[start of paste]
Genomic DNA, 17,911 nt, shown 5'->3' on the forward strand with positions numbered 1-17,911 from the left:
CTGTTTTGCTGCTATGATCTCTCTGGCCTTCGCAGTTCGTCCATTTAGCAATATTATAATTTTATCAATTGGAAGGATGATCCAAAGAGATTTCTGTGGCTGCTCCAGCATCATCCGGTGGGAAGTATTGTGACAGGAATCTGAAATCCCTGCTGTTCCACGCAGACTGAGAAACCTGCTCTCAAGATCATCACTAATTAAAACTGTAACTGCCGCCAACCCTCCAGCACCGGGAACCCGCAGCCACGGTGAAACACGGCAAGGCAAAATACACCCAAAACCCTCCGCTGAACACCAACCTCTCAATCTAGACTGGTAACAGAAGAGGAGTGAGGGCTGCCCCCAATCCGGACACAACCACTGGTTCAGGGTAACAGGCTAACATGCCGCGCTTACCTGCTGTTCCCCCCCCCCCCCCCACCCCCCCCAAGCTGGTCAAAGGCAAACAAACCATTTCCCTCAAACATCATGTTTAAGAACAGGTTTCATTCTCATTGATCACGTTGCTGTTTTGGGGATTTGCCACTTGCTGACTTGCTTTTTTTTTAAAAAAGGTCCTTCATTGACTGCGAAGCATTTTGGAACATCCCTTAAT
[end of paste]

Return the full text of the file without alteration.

Genomic DNA, 17,911 nt, shown 5'->3' on the forward strand with positions numbered 1-17,911 from the left:
CTGTTTTGCTGCTATGATCTCTCTGGCCTTCGCAGTTCGTCCATTTAGCAATATTATAATTTTATCAATTGGAAGGATGATCCAAAGAGATTTCTGTGGCTGCTCCAGCATCATCCGGTGGGAAGTATTGTGACAGGAATCTGAAATCCCTGCTGTTCCACGCAGACTGAGAAACCTGCTCTCAAGATCATCACTAATTAAAACTGTAACTGCCGCCAACCCTCCAGCACCGGGAACCCGCAGCCACGGTGAAACACGGCAAGGCAAAATACACCCAAAACCCTCCGCTGAACACCAACCTCTCAATCTAGACTGGTAACAGAAGAGGAGTGAGGGCTGCCCCCAATCCGGACACAACCACTGGTTCAGGGTAACAGGCTAACATGCCGCGCTTACCTGCTGTTCCCCCCCCCCCCCCCACCCCCCCCAAGCTGGTCAAAGGCAAACAAACCATTTCCCTCAAACATCATGTTTAAGAACAGGTTTCATTCTCATTGATCACGTTGCTGTTTTGGGGATTTGCCACTTGCTGACTTGCTTTTTTTTTAAAAAAGGTCCTTCATTGACTGCGAAGCATTTTGGAACATCCCTTAAT